Lithium Springs Project
Fuse Secures 100% Interest in 108 Placer Claims in Black Rock Desert, Exploring Potential Lithium Brine and Clay Deposits in Nevada
Overview of the Lithium Springs Project
In February 2023, Fuse entered a Purchase and Sale agreement to acquire a 100% interest in 108 placer claims. The claims cover approximately 858 hectares of playa and alluvial fan located at the south end of the Black Rock Desert outside of the hamlet of Gerlach in Washoe County, Nevada.
The project is located at the southern end of Black Rock Desert, Nevada, about 132 air-line km north-northeast of Reno, Nevada. Black Rock Desert basin is about 110 km long and up to 25 km wide at the widest point. The central playa measures about 50 km northeast – southwest and 10 km southeast – northwest. The western arm of the Black Rock Desert covers an area of about 2,000 square kilometers and contains 5 of the 30 currently listed Known Geothermal Resource Areas in Nevada.
The property covers an area of playa underlain by a moderately deep basin interpreted from gravity and seismic surveys indicating a maximum thickness of valley-fill deposits of about 1,200 m/ 3,600 ft. A high salt content prevents any significant vegetation from growing on the playa surface. Locally, the basin is being fed in part by boiling springs and siliceous sinter containing strongly anomalous Lithium values (up to 3.5 ppm) that flank the property on the west side. (U.S. GEOLOGICAL SURVEY Open-File Report 81-918.) While these lithium values are well below those of producing lithium bines, they do represent a significant source of metal available for evaporative concentration within the playa basin.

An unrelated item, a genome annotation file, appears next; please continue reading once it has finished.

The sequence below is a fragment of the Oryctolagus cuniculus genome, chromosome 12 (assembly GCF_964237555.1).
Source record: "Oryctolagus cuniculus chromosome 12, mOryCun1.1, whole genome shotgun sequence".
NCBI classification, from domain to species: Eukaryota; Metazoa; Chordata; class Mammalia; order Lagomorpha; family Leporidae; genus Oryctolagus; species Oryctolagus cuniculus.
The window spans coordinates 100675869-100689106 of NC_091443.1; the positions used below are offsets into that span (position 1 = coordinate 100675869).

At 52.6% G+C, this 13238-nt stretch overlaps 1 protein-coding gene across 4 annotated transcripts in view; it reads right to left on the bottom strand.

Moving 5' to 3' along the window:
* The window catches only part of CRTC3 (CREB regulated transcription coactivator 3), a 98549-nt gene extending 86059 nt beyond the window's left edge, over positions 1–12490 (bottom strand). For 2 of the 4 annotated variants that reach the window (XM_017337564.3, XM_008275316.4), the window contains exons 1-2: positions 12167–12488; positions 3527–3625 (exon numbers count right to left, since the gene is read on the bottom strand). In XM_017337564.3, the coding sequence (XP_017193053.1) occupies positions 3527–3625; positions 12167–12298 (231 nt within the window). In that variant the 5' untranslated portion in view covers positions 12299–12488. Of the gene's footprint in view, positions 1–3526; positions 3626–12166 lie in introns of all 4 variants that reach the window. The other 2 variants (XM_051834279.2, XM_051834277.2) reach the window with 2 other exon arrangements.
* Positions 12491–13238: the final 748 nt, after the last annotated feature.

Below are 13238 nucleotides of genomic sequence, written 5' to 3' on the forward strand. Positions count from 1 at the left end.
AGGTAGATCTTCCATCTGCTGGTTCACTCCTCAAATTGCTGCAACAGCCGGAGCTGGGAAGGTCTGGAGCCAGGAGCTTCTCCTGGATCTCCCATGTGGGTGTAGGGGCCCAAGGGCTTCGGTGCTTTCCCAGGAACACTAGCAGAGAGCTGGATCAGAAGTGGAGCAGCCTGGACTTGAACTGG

In 2016, a grid soil sampling program was conducted on the property, consisting of 170 sites where samples were collected at 200-meter intervals on lines spaced 400 meters apart. The results showed lithium values ranging from 82.8 to 520 ppm, with a median of 182 ppm, which were significantly higher than the background in the surrounding areas.
The presence of lithium in the active geothermal fluids and surface salts of the Black Rock Desert property, along with the local geologic setting, suggests similarities to lithium brine deposits in Clayton Valley, Nevada, and South America. The geothermal fluids in the nearby area have lithium concentrations in the 3 to 5 mg per liter range, which likely contributed to the surface sampling values.
These preliminary results justify further exploration for a Clayton Valley type brine and/or clay deposit. A reasonable expectation for the Company’s First Phase exploration program would be to re-sample the area, complete a geophysical survey, and conduct a phased exploration program consisting of surface sampling, auger or push drill water sampling, and geophysical work to identify drilling sites for an initial drill test of the property. A subsequent Phase two exploration program may include additional surface and sub-surface sampling in the form of drilling, to test the property for lithium-bearing brine and/or clay deposits.